Today we enter “the home stretch” in the run up to Christmas – in a liturgical sense anyway. Many Christians have been singing O Come, O Come, Emmanuel…for weeks by now, not knowing the genesis of the text. The hymn is believed to have been composed by a cantor in the 7th or 8th century and thus became truly popular in the Middle Ages. But there is a greater history in those words which are a collection of phrases from Biblical texts largely from the wisdom and prophetic books of the Hebrew Scriptures. In the Christian tradition they found their way into monastic liturgy as the antiphon for the Magnificat at evening prayer and at Mass as the verse before the gospel reading, calling persistently for the promised Messiah to “Come!”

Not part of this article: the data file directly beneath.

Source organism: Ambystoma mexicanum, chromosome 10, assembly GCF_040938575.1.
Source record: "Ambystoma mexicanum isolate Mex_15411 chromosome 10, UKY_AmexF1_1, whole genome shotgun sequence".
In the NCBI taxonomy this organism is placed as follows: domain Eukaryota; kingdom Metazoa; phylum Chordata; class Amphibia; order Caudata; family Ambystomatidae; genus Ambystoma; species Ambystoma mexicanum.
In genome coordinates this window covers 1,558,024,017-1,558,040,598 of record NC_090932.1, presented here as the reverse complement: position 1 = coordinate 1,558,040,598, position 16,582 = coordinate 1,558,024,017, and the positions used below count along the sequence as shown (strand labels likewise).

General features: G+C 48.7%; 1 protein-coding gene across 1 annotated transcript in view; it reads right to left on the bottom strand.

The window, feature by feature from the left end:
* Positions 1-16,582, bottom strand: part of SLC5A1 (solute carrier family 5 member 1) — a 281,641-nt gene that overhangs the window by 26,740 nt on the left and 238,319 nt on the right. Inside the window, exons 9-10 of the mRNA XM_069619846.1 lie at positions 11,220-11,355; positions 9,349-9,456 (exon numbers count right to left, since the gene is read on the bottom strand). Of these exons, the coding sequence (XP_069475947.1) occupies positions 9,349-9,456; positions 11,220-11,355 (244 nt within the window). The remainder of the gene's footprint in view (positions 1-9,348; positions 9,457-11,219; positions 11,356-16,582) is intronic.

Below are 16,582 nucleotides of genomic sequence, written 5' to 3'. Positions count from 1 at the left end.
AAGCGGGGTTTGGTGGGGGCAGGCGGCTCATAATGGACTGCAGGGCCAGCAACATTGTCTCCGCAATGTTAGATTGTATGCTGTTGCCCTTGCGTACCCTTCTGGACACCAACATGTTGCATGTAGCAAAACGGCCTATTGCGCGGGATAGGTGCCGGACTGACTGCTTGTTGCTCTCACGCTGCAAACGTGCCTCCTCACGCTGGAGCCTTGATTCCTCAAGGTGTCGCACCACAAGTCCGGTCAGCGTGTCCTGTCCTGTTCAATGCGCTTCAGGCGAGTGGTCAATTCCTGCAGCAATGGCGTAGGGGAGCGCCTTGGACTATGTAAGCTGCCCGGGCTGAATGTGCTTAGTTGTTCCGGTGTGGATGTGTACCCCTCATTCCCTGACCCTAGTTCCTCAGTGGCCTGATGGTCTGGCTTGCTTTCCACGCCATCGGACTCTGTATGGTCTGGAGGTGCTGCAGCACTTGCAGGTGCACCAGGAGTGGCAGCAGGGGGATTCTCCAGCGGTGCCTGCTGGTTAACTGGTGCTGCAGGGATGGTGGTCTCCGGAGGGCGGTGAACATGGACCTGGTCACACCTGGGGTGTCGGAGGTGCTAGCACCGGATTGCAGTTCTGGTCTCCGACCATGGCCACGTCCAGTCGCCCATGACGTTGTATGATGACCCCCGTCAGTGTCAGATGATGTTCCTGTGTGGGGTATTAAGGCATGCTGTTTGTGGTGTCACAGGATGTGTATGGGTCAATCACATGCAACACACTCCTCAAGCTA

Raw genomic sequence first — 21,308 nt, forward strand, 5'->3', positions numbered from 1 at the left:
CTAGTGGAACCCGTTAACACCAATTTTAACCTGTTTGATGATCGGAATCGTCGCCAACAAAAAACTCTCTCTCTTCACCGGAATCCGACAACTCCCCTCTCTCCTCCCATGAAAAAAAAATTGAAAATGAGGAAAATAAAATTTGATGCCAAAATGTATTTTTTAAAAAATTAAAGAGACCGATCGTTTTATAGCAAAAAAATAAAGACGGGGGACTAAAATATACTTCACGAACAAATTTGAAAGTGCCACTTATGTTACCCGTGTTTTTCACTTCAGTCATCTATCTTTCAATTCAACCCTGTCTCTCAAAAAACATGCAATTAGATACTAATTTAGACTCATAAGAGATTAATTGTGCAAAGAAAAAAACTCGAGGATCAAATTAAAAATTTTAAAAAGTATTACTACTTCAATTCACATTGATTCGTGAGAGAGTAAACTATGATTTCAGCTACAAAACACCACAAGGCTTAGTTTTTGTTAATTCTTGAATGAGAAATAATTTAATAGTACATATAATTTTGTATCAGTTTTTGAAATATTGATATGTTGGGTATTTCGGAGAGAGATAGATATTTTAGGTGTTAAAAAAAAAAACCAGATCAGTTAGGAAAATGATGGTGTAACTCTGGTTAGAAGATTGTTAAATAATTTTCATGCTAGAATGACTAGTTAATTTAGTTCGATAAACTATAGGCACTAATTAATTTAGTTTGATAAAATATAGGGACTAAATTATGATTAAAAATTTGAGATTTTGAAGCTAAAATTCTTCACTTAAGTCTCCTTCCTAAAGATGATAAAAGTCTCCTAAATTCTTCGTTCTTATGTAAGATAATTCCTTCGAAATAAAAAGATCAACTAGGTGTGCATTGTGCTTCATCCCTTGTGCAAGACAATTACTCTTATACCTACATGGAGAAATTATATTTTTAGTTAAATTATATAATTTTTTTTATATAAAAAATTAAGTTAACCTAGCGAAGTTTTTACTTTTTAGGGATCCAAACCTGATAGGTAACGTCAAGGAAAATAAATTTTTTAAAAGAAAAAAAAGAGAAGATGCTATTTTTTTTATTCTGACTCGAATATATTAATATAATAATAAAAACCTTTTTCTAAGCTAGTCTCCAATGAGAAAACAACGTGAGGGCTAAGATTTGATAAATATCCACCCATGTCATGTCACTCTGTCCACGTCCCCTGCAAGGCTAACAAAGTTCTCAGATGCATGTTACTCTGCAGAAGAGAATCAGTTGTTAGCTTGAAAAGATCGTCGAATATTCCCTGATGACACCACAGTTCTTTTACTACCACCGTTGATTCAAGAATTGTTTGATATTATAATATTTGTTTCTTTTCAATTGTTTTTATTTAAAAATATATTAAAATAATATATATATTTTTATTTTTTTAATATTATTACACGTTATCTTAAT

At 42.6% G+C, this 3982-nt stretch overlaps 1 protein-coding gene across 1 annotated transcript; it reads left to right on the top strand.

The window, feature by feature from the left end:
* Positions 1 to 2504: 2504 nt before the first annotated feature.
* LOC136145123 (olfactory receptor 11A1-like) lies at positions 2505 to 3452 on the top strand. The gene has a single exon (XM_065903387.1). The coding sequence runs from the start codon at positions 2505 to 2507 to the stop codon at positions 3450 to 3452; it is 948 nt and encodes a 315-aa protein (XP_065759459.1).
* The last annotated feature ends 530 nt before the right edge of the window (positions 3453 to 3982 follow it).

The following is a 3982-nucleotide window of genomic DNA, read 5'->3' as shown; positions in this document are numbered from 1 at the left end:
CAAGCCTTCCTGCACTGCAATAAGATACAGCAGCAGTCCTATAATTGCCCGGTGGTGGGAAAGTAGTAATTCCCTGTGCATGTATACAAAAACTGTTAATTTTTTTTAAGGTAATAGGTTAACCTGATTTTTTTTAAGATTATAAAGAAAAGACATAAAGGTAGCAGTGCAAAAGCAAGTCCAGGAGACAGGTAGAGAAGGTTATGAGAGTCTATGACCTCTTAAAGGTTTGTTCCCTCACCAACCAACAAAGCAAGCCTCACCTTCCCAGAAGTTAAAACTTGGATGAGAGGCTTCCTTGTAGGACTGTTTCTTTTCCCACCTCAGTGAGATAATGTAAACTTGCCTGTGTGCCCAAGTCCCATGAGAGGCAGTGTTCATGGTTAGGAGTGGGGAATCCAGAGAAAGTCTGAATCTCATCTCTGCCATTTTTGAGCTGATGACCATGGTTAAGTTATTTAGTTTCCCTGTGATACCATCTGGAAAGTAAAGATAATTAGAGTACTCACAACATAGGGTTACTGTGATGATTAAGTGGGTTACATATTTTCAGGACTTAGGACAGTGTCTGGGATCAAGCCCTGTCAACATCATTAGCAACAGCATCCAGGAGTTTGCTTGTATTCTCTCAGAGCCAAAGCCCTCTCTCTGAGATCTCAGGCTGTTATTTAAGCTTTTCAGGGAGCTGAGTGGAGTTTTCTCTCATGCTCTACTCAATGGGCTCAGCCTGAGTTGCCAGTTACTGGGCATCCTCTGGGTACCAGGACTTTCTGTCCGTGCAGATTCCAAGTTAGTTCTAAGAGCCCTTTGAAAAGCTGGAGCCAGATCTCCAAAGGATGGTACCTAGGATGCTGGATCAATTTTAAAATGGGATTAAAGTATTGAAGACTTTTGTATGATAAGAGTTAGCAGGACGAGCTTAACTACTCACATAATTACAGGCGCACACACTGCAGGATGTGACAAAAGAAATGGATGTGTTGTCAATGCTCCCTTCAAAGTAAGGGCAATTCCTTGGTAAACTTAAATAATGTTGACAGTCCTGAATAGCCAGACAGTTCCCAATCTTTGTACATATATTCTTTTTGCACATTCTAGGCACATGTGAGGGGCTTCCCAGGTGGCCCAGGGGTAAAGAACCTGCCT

The series of antiphons begins by addressing the Messiah as Wisdom. Here are two translations, one the traditional, the second a more creative imaging to help us grasp an additional nuance from the Book of Wisdom, where Wisdom is seen as God’s consort in the creation of the universe.
O Wisdom, You came forth from the mouth of the Most High, and reaching from beginning to end, You ordered all things mightily and sweetly. Come, teach us the way of prudence.
O Wisdom, playing before God from the beginning, the dance of all creation comes from you. You keep our world spinning. Come, teach us the order of things, the steps of your dance.